Starring Ian McKellen in one of Shakespeare’s greatest roles his daft old King Lear was a marvel. Simply outstanding. In fact, this was a production that seemed to sing – from hitting the high notes of the merry royal court to whistling an evil tune behind the throne.
The pseudo-modern dress was certainly no distraction, the thrust staging worked a treat, and the lighting, the sound and the copious Kensington gore married the violent action perfectly.
All three of Lear's daughters were brilliantly realised. I've rarely seen Goneril (Claire Price) and Regan (Kirsty Bushell) played so well – all scheming, bitchy, pouty and self-obsessed these women weren’t going to let anything get in their way.
Luke Thompson's Edgar was a sensation too. Almost naked for much of the production the intensity with which he crackled on stage was electric. It was an earnest, occasionally homoerotic, and physical performance that was as akin to mime as it was to the Bard's great words. Action happily married to poetry. A true feat.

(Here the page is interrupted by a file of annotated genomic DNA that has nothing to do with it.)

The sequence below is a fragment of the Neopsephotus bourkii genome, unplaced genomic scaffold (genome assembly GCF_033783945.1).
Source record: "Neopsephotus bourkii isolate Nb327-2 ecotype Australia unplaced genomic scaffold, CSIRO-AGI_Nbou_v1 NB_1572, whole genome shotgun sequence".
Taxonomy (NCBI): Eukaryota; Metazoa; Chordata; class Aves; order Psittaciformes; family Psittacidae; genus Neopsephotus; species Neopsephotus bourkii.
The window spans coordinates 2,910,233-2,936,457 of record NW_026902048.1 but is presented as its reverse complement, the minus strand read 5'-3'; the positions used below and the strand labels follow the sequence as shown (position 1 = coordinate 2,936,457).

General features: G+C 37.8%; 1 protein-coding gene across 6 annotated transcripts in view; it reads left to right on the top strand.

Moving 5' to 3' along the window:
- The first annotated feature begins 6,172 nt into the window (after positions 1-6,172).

For me though, the night went to James Corrigan who's dark-breaded Edmund was simply astonishing. Beguiling, evil, sexy, and funny we were entranced from the get-go. Played as richly as Ralph Fiennes's recent villainous Richard III we were rooting for him from the start in spite (and perhaps despite) of his nefarious intent. A wicked role played quite, quite wickedly. No one writes a villain quite like Shakespeare and Thompson nailed it.
Taken as a whole this was a far superior production to either Sam Mendes' recent rather strained production at the National starring Simon Russell Beale or the over-lauded Glenda Jackson performance at the Old Vic a couple of years back. No, this production gets it just right. And if this indeed is going to be McKellen's last great Shakespearean stage role then it is a must-see performance for any fan of this galactic actor and the stars that orbit him.
Run for a ticket.